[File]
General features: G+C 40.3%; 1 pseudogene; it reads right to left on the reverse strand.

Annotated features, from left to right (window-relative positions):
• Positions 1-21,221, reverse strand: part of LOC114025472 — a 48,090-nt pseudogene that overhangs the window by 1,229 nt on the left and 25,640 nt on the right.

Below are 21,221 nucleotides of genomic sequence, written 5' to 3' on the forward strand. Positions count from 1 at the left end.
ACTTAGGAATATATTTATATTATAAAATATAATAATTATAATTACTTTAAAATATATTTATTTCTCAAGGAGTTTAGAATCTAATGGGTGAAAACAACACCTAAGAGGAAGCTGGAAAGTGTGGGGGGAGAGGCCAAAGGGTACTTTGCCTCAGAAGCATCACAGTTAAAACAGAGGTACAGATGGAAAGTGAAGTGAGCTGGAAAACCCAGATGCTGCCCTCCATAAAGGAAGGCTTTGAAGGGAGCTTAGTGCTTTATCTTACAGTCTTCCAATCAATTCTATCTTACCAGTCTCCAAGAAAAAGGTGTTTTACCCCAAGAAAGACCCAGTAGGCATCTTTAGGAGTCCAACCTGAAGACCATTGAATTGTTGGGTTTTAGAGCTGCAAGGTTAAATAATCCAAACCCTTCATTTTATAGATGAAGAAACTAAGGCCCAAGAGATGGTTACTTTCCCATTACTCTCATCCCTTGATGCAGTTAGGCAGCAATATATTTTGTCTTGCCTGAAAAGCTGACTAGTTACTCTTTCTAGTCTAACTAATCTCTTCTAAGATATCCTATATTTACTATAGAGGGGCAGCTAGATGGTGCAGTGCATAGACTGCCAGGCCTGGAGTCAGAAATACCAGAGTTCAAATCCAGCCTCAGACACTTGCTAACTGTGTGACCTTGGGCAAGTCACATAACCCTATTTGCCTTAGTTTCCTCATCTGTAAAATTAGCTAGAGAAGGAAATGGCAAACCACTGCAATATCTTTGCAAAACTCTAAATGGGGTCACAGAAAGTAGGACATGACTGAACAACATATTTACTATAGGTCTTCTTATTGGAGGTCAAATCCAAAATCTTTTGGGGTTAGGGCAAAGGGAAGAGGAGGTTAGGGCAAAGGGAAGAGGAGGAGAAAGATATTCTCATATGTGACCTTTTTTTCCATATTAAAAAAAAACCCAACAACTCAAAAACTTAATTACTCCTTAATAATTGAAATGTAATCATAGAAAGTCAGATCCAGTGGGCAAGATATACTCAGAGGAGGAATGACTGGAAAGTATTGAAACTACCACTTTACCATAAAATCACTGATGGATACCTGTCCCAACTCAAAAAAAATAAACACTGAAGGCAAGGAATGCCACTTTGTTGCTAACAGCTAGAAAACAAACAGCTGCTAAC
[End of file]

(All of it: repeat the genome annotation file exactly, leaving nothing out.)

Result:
General features: G+C 40.3%; 1 pseudogene; it reads right to left on the reverse strand.

Annotated features, from left to right (window-relative positions):
• Positions 1-21,221, reverse strand: part of LOC114025472 — a 48,090-nt pseudogene that overhangs the window by 1,229 nt on the left and 25,640 nt on the right.

Below are 21,221 nucleotides of genomic sequence, written 5' to 3' on the forward strand. Positions count from 1 at the left end.
ACTTAGGAATATATTTATATTATAAAATATAATAATTATAATTACTTTAAAATATATTTATTTCTCAAGGAGTTTAGAATCTAATGGGTGAAAACAACACCTAAGAGGAAGCTGGAAAGTGTGGGGGGAGAGGCCAAAGGGTACTTTGCCTCAGAAGCATCACAGTTAAAACAGAGGTACAGATGGAAAGTGAAGTGAGCTGGAAAACCCAGATGCTGCCCTCCATAAAGGAAGGCTTTGAAGGGAGCTTAGTGCTTTATCTTACAGTCTTCCAATCAATTCTATCTTACCAGTCTCCAAGAAAAAGGTGTTTTACCCCAAGAAAGACCCAGTAGGCATCTTTAGGAGTCCAACCTGAAGACCATTGAATTGTTGGGTTTTAGAGCTGCAAGGTTAAATAATCCAAACCCTTCATTTTATAGATGAAGAAACTAAGGCCCAAGAGATGGTTACTTTCCCATTACTCTCATCCCTTGATGCAGTTAGGCAGCAATATATTTTGTCTTGCCTGAAAAGCTGACTAGTTACTCTTTCTAGTCTAACTAATCTCTTCTAAGATATCCTATATTTACTATAGAGGGGCAGCTAGATGGTGCAGTGCATAGACTGCCAGGCCTGGAGTCAGAAATACCAGAGTTCAAATCCAGCCTCAGACACTTGCTAACTGTGTGACCTTGGGCAAGTCACATAACCCTATTTGCCTTAGTTTCCTCATCTGTAAAATTAGCTAGAGAAGGAAATGGCAAACCACTGCAATATCTTTGCAAAACTCTAAATGGGGTCACAGAAAGTAGGACATGACTGAACAACATATTTACTATAGGTCTTCTTATTGGAGGTCAAATCCAAAATCTTTTGGGGTTAGGGCAAAGGGAAGAGGAGGTTAGGGCAAAGGGAAGAGGAGGAGAAAGATATTCTCATATGTGACCTTTTTTTCCATATTAAAAAAAAACCCAACAACTCAAAAACTTAATTACTCCTTAATAATTGAAATGTAATCATAGAAAGTCAGATCCAGTGGGCAAGATATACTCAGAGGAGGAATGACTGGAAAGTATTGAAACTACCACTTTACCATAAAATCACTGATGGATACCTGTCCCAACTCAAAAAAAATAAACACTGAAGGCAAGGAATGCCACTTTGTTGCTAACAGCTAGAAAACAAACAGCTGCTAAC